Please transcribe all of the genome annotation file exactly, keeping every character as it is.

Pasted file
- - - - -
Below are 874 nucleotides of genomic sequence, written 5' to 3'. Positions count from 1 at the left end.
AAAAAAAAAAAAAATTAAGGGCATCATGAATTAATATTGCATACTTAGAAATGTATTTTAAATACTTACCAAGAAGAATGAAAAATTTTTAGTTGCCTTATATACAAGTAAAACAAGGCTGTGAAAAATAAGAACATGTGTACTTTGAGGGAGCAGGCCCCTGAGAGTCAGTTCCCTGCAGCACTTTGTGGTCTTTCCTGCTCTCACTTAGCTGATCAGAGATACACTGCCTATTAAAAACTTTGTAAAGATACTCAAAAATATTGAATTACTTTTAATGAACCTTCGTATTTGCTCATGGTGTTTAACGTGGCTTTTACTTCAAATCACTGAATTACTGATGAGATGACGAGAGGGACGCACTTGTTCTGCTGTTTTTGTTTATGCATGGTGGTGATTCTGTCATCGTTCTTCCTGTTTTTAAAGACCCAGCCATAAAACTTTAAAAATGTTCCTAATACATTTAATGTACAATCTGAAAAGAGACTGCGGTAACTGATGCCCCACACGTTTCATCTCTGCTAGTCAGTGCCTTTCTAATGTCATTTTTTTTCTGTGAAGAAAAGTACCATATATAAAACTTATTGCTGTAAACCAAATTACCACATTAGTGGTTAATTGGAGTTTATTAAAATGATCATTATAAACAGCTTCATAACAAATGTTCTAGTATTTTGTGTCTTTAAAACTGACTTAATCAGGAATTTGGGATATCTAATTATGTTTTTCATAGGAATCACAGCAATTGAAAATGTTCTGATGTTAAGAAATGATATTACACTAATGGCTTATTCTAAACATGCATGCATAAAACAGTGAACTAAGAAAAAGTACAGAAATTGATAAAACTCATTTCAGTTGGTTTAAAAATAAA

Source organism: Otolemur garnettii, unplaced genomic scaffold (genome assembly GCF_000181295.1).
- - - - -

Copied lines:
Below are 874 nucleotides of genomic sequence, written 5' to 3'. Positions count from 1 at the left end.
AAAAAAAAAAAAAATTAAGGGCATCATGAATTAATATTGCATACTTAGAAATGTATTTTAAATACTTACCAAGAAGAATGAAAAATTTTTAGTTGCCTTATATACAAGTAAAACAAGGCTGTGAAAAATAAGAACATGTGTACTTTGAGGGAGCAGGCCCCTGAGAGTCAGTTCCCTGCAGCACTTTGTGGTCTTTCCTGCTCTCACTTAGCTGATCAGAGATACACTGCCTATTAAAAACTTTGTAAAGATACTCAAAAATATTGAATTACTTTTAATGAACCTTCGTATTTGCTCATGGTGTTTAACGTGGCTTTTACTTCAAATCACTGAATTACTGATGAGATGACGAGAGGGACGCACTTGTTCTGCTGTTTTTGTTTATGCATGGTGGTGATTCTGTCATCGTTCTTCCTGTTTTTAAAGACCCAGCCATAAAACTTTAAAAATGTTCCTAATACATTTAATGTACAATCTGAAAAGAGACTGCGGTAACTGATGCCCCACACGTTTCATCTCTGCTAGTCAGTGCCTTTCTAATGTCATTTTTTTTCTGTGAAGAAAAGTACCATATATAAAACTTATTGCTGTAAACCAAATTACCACATTAGTGGTTAATTGGAGTTTATTAAAATGATCATTATAAACAGCTTCATAACAAATGTTCTAGTATTTTGTGTCTTTAAAACTGACTTAATCAGGAATTTGGGATATCTAATTATGTTTTTCATAGGAATCACAGCAATTGAAAATGTTCTGATGTTAAGAAATGATATTACACTAATGGCTTATTCTAAACATGCATGCATAAAACAGTGAACTAAGAAAAAGTACAGAAATTGATAAAACTCATTTCAGTTGGTTTAAAAATAAA

Source organism: Otolemur garnettii, unplaced genomic scaffold (genome assembly GCF_000181295.1).